A bill that came from the Senate as a far-reaching lawsuits bill – which, among other things, proposed to provide protection to companies from product liability lawsuits for anything they make that has received government approval – was reduced to a much less controversial piece of legislation in the House on Wednesday.

Senate Bill 648 now only sets guidelines for the attorney general when contracting with private lawyers in class-action lawsuits. It also includes provisions outlawing patent abuse.

Rep. Rick Glazier, a Democrat from Fayetteville, praised House committees for whittling it down.

Rep. Tom Murry, a Republican from Apex, added the “patent troll” provision, even though it is already in a bill that has passed the House and is sitting in the Senate.

“The Senate is not moving fast enough on that bill,” Murry said.

The House bill passed 111-2. Staff writer Craig Jarvis

Senate amends coal ash bill

The N.C. Senate gave final, bipartisan approval Wednesday to a 15-year plan to close Duke Energy’s coal ash ponds in the state, sending the measure to the House.

The unanimous vote included several changes to the bill, including more explicit standards for closing Duke’s 33 ponds in response to environmental advocates’ complaints.

One of the amendments added Wednesday addresses groundwater contamination, which has been found around ash ponds at all 14 of Duke’s coal-fired power plants.

The change says the point at which contamination is deemed a violation of state standards, called the compliance boundary, would no longer be the source’s property boundary. It means Duke couldn’t buy land bordering its power plants to avoid violations.

Other amendments insert specifications for closing ash ponds, such as the density of liners for ash ponds converted to landfills and caps over ash that will stay in ponds.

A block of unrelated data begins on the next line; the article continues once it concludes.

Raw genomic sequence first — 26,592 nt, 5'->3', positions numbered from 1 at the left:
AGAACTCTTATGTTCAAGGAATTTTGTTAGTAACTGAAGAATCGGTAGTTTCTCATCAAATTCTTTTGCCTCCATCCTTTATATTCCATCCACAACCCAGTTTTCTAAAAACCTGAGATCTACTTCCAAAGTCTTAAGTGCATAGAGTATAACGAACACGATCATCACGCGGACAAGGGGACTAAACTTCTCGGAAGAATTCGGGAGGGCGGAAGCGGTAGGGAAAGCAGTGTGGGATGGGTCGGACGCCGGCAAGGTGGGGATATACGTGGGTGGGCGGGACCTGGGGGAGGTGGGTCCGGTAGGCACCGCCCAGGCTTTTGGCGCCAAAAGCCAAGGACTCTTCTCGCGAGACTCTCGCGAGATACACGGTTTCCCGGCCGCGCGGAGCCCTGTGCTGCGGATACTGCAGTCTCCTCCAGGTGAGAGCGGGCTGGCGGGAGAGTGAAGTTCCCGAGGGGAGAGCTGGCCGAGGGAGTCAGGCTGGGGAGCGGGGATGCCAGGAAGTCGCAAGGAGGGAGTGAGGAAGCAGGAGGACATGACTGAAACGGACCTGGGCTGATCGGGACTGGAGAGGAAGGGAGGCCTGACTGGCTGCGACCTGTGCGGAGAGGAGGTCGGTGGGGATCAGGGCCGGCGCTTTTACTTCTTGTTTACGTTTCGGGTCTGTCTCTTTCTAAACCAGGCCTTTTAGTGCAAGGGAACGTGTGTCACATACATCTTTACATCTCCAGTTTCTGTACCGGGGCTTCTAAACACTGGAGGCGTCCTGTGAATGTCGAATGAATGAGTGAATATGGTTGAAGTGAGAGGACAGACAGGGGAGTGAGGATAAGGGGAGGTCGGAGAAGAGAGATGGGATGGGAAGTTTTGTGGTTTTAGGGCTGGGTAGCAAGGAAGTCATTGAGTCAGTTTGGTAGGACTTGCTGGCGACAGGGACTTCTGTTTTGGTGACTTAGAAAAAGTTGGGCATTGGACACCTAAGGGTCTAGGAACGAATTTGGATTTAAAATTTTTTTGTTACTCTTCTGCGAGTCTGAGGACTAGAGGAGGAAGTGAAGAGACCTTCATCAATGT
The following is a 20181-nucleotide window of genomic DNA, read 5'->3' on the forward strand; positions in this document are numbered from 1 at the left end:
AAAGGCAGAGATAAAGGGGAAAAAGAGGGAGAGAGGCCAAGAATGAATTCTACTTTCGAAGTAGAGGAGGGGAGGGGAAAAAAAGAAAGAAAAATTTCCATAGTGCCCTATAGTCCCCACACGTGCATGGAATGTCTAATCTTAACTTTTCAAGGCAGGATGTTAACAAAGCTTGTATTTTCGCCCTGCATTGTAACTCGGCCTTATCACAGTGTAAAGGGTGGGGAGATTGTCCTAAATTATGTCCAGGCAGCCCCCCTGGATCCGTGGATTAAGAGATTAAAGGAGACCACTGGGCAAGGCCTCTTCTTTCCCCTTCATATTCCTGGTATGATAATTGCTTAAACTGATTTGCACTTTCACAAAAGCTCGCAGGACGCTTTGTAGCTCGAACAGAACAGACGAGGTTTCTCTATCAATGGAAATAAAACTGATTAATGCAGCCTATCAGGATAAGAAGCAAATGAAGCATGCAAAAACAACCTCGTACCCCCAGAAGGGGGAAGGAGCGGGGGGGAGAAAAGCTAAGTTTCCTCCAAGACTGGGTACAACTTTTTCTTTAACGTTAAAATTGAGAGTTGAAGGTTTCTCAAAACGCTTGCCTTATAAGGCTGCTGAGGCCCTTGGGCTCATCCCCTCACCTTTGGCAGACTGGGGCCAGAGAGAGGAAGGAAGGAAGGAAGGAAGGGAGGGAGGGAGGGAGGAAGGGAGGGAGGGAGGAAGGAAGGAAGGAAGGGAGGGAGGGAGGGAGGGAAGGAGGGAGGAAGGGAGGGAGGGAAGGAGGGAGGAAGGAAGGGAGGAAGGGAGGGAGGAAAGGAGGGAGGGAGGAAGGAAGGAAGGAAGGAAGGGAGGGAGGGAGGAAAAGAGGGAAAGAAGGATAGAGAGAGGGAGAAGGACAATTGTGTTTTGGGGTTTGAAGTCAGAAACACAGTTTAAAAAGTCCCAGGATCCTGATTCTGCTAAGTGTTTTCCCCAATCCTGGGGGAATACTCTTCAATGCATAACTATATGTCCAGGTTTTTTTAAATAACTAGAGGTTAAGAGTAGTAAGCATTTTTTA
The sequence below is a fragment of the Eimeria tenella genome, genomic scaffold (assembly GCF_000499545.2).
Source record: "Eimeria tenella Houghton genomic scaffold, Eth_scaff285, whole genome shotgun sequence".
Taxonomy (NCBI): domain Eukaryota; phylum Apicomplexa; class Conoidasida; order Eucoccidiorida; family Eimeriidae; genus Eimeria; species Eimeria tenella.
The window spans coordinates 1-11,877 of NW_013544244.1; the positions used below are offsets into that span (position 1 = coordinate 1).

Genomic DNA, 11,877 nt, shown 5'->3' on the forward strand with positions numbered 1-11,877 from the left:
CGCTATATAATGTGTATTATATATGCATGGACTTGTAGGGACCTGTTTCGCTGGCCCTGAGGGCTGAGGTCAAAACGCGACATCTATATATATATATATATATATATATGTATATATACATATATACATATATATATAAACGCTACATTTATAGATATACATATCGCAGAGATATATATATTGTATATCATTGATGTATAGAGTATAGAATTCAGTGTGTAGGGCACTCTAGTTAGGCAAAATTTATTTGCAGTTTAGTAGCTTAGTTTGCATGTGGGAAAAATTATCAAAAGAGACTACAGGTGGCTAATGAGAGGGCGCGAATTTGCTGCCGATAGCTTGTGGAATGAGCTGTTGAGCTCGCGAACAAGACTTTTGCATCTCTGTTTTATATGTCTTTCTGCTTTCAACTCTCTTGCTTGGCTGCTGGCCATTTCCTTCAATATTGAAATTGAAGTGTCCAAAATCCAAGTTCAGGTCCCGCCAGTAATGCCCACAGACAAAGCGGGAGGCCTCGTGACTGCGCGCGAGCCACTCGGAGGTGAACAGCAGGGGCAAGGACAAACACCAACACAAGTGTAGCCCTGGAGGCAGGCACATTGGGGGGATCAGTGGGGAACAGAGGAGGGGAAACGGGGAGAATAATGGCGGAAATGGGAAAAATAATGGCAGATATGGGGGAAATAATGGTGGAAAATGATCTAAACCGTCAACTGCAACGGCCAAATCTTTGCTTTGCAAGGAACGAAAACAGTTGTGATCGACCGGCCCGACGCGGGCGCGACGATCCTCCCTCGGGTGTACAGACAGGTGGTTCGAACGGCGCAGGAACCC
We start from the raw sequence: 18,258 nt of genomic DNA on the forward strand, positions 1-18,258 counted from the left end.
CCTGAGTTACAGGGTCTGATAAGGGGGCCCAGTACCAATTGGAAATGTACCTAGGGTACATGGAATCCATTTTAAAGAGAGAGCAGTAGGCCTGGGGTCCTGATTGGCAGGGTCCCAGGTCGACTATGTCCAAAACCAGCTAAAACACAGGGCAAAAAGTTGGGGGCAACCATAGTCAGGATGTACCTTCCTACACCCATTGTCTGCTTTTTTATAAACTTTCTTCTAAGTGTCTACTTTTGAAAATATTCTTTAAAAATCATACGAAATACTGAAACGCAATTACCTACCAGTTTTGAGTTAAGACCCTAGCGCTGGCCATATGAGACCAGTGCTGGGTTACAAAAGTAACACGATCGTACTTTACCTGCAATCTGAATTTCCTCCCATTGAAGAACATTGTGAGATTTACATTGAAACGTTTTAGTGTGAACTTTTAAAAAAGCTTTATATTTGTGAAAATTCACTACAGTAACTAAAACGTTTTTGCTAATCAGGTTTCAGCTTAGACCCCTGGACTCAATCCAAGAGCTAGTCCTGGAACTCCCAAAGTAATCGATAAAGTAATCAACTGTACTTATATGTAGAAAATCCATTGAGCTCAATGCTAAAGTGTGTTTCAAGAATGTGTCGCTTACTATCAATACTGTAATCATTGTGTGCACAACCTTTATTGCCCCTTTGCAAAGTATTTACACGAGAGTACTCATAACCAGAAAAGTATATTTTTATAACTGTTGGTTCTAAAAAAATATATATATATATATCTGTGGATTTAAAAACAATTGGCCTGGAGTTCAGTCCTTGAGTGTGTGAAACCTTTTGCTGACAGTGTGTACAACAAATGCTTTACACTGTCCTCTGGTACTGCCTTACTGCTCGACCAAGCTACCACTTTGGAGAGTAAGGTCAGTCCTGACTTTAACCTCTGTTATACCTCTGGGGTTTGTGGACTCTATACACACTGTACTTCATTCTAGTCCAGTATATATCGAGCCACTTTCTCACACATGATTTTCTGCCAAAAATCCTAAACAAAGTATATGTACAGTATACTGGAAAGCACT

The House’s version is in the environment committee Thursday.

Bruce Henderson, Charlotte Observer

Insurance added to moped bill

A Senate committee added a provision requiring moped drivers to buy liability insurance to House Bill 1145 and then approved it.

The House had removed that provision from the bill before sending it to the Senate. The bill also requires moped drivers to register the vehicles with the Division of Motor Vehicles by July 1, 2015.

Under the bill, moped owners would pay a $15 registration fee (the same as motorcyclists) and they would have to prove that their moped was designed and manufactured for highway use by providing a certificate of origin.

Bill sponsor Rep. Phil Shephard, a Republican from Jacksonville, said it would help identify mopeds that are involved in accidents and crimes. Opponents say it targets low-income drivers who rely on mopeds to get to and from work.

Tim Lucas, with the North Carolina Rate Bureau, which makes rate requests for auto insurers in the state, said premiums for moped owners would cost about $65 annually for experienced drivers with no traffic offenses. Rates would be higher for inexperienced drivers or those with traffic offenses.

The bill’s next stop is the full Senate. If approved it goes back to the House for concurrence on the change.

Staff writer Katy Canada

Hemp oil treatment closer

House Bill 1220, which legalizes the use of hemp oil as a treatment for intractable epilepsy, passed the Senate Rules committee and now heads to the Senate floor. It has passed the House.

Bill sponsor Rep. Pat McElraft, a Republican from Emerald Isle, said children who suffer 100 to 200 seizures each week and have relied on highly toxic psychotrophic drugs could benefit from the hemp extract.

Staff writer Katy Canada

Back to school on standards

As expected, the state Senate on Wednesday rejected the House version of the Common Core bill.

“We’ve got some mechanic work we need to do on this automobile,” said Sen. Jerry Tillman, a Republican from Archdale.

Staff writer Craig Jarvis